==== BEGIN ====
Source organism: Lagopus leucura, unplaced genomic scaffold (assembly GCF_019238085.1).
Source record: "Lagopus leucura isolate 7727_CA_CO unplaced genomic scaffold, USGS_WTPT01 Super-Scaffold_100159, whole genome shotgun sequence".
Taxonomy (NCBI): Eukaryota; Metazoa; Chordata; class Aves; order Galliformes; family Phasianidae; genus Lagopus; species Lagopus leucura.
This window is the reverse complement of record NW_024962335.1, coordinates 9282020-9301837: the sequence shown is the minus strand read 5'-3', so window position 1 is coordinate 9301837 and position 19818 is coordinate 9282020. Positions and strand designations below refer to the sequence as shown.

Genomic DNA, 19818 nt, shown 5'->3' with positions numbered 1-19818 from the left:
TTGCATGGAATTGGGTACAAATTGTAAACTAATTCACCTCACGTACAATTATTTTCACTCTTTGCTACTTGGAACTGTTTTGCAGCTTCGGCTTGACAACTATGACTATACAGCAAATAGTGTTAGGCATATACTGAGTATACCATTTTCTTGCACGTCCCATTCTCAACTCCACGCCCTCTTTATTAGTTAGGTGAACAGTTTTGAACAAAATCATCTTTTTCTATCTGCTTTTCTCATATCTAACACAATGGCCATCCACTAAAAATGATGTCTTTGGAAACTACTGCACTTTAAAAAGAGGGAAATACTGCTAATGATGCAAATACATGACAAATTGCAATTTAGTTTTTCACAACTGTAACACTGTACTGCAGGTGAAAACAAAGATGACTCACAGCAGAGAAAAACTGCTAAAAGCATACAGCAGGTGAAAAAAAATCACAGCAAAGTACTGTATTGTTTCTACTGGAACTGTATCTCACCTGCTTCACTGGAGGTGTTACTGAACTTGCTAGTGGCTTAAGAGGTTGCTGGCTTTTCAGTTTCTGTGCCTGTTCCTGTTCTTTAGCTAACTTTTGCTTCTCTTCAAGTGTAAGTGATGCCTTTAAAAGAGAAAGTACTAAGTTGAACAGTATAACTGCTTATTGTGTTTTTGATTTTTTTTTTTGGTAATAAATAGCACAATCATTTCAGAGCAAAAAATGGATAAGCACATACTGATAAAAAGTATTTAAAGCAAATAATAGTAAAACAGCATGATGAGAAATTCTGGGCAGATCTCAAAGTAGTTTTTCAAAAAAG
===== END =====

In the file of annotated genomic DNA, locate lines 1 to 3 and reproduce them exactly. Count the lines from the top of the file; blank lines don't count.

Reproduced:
Source organism: Lagopus leucura, unplaced genomic scaffold (assembly GCF_019238085.1).
Source record: "Lagopus leucura isolate 7727_CA_CO unplaced genomic scaffold, USGS_WTPT01 Super-Scaffold_100159, whole genome shotgun sequence".
Taxonomy (NCBI): Eukaryota; Metazoa; Chordata; class Aves; order Galliformes; family Phasianidae; genus Lagopus; species Lagopus leucura.